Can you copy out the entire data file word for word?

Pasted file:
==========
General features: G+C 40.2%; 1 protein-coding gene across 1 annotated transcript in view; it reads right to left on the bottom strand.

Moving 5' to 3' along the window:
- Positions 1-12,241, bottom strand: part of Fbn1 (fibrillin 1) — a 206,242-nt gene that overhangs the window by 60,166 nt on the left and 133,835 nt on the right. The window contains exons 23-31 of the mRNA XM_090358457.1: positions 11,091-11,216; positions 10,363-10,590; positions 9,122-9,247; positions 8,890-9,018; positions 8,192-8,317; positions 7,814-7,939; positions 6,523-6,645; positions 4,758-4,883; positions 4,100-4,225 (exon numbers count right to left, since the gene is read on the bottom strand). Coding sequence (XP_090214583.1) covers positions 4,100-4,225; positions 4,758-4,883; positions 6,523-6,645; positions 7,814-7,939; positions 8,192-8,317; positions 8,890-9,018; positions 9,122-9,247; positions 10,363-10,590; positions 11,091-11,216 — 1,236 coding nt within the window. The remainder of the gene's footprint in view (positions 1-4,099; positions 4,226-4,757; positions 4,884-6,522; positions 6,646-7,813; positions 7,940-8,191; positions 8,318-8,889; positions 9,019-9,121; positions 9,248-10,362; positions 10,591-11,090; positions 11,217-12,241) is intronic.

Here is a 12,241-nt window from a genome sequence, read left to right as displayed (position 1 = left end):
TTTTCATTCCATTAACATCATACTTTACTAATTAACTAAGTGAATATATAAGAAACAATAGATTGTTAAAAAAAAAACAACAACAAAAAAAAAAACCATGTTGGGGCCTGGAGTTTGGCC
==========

General features: G+C 40.2%; 1 protein-coding gene across 1 annotated transcript in view; it reads right to left on the bottom strand.

Moving 5' to 3' along the window:
- Positions 1-12,241, bottom strand: part of Fbn1 (fibrillin 1) — a 206,242-nt gene that overhangs the window by 60,166 nt on the left and 133,835 nt on the right. The window contains exons 23-31 of the mRNA XM_090358457.1: positions 11,091-11,216; positions 10,363-10,590; positions 9,122-9,247; positions 8,890-9,018; positions 8,192-8,317; positions 7,814-7,939; positions 6,523-6,645; positions 4,758-4,883; positions 4,100-4,225 (exon numbers count right to left, since the gene is read on the bottom strand). Coding sequence (XP_090214583.1) covers positions 4,100-4,225; positions 4,758-4,883; positions 6,523-6,645; positions 7,814-7,939; positions 8,192-8,317; positions 8,890-9,018; positions 9,122-9,247; positions 10,363-10,590; positions 11,091-11,216 — 1,236 coding nt within the window. The remainder of the gene's footprint in view (positions 1-4,099; positions 4,226-4,757; positions 4,884-6,522; positions 6,646-7,813; positions 7,940-8,191; positions 8,318-8,889; positions 9,019-9,121; positions 9,248-10,362; positions 10,591-11,090; positions 11,217-12,241) is intronic.

Here is a 12,241-nt window from a genome sequence, read left to right as displayed (position 1 = left end):
TTTTCATTCCATTAACATCATACTTTACTAATTAACTAAGTGAATATATAAGAAACAATAGATTGTTAAAAAAAAAACAACAACAAAAAAAAAAACCATGTTGGGGCCTGGAGTTTGGCC